Adult obesity is on the increase
New Mexico is among 38 states with an obesity rate over 30%
SANTA FE – The New Mexico Department of Health (NMDOH) reported today that New Mexico’s adult obesity rate has steadily increased over the past decade, following a national trend. According to NMDOH’s Behavioral Risk Factor Surveillance System (BRFSS), obesity rates climbed from about 26% to 31% in the last decade. New Mexico is one of 38 US states and territories that currently report a rate of over 30%.
“Obesity rates in New Mexican adults have dramatically increased over the past 10 years and we know that many, many New Mexicans are struggling with serious health effects related to excess weight,” said Acting Department of Health Secretary, David R. Scrase, M. D. “The Department of Health will continue its efforts to help residents – young and old – to live, work, learn and play in communities that support healthy lifestyles.”
Obesity is defined by the Centers for Disease Prevention and Control (CDC) as having a body mass index of 30 or higher. People experiencing obesity, compared to those with a healthy body weight, are at increased risk for many serious diseases and health conditions such as diabetes, high blood pressure, heart disease, stroke and even some forms of cancer. Obesity is also a serious comorbidity with potentially severe outcomes associated with COVID 19.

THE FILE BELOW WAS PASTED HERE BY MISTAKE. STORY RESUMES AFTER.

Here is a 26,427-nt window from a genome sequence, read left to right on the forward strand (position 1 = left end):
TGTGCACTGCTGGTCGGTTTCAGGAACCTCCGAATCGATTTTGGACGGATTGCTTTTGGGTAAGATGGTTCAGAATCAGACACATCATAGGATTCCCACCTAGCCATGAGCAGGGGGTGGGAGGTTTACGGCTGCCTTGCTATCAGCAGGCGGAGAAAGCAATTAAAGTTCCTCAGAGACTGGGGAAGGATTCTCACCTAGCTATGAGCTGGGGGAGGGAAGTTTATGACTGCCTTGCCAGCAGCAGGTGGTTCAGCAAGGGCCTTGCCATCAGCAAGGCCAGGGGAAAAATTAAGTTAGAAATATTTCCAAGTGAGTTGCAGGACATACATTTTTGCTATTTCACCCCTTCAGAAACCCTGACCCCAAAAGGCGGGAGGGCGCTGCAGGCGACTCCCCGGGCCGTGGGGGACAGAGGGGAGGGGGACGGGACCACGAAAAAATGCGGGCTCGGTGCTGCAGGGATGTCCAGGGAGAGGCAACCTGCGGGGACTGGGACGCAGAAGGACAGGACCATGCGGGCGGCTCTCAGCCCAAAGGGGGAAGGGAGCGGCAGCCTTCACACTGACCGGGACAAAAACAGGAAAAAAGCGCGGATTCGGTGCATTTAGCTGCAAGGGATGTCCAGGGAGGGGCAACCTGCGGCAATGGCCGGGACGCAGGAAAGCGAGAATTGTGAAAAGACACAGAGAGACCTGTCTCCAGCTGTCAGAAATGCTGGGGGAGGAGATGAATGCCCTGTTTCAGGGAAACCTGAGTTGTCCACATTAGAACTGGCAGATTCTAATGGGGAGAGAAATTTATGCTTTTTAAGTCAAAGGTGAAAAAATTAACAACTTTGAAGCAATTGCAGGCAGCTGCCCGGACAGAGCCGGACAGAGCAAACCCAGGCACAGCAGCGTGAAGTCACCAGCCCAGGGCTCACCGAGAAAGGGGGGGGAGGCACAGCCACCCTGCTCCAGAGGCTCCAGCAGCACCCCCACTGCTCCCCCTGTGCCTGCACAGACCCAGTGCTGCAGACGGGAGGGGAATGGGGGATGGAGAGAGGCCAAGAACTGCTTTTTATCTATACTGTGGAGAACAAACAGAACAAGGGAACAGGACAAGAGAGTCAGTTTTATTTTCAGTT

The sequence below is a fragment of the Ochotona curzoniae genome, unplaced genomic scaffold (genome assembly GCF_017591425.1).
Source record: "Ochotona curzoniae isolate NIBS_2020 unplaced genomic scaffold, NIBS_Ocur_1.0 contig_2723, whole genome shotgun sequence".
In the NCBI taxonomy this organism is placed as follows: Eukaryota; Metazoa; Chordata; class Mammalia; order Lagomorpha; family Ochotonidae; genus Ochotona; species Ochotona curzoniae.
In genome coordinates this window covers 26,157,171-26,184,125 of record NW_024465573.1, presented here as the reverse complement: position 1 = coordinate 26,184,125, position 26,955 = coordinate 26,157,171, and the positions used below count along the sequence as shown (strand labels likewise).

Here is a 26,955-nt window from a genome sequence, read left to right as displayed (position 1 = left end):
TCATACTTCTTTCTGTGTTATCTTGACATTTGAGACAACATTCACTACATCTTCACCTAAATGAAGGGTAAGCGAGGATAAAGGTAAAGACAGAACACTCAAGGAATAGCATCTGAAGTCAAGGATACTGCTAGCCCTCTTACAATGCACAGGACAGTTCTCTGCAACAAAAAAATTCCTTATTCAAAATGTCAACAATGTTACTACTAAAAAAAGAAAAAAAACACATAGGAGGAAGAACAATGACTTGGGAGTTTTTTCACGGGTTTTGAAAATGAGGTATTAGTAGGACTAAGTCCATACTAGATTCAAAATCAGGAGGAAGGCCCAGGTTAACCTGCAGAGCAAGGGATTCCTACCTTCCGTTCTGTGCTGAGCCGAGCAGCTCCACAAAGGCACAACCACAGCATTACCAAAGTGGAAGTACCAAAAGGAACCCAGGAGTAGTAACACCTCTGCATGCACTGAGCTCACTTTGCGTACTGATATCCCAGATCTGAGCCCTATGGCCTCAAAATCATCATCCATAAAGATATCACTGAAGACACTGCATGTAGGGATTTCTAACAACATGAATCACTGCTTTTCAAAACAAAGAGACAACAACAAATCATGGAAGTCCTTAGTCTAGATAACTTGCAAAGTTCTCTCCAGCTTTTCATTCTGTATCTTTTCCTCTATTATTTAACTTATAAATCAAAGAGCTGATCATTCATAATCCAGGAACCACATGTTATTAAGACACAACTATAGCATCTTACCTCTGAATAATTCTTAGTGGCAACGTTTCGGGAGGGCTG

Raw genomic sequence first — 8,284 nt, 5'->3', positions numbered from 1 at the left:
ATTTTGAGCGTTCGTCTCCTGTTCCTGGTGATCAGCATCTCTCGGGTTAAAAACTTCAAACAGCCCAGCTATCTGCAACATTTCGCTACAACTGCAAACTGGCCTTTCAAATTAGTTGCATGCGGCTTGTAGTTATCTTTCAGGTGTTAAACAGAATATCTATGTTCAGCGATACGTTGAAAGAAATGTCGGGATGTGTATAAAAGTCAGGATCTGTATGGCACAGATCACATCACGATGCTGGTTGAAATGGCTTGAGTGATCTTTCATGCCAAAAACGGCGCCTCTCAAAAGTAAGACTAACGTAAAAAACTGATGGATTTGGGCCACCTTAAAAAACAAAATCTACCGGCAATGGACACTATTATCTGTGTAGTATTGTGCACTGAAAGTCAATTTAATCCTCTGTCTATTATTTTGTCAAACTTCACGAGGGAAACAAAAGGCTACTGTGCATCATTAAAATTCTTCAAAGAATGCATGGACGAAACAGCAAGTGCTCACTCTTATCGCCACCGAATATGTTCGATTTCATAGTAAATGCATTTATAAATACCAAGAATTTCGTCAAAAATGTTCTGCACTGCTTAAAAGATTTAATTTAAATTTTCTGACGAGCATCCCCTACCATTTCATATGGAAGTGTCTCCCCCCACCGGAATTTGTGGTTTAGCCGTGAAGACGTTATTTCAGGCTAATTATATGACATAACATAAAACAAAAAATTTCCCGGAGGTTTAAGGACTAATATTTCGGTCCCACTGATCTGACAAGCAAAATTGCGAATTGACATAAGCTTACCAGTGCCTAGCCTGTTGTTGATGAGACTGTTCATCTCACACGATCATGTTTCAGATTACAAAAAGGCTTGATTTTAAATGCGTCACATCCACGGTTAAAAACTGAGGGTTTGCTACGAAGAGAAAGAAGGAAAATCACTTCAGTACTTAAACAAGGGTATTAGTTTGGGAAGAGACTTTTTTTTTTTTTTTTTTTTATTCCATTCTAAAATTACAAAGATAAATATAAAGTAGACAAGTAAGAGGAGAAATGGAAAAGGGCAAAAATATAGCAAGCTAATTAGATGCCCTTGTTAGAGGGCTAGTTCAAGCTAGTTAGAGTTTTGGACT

In New Mexico, over a third (38.9%) of adults aged 45-65 are obese. To address this public health issue, NMDOH has implemented multiple strategies to increase awareness, including providing educational materials on healthy diet and physical activity to help adults manage chronic conditions. The Obesity, Nutrition, and Physical Activity (ONAPA) program collaborates with community partners on healthy lifestyle behaviors in young children through healthy eating, physical activity, and providing information to families on ways to adopt healthy lifestyle behaviors at home. ONAPA also has a contract with a Native American professional chef to provide training on healthy meal preparation using indigenous ingredients for senior and elder center nutrition providers.
Factors which can contribute to obesity include smoking, alcohol use, and inadequate physical activity. For the full 2020 NM BRFSS annual report and tips on how to lead a healthier lifestyle, please visit the New Mexico Department of Health’s websites: https://www.nmhealth.org/data/ ;Paths to Health NM: Tools for Healthier Living.
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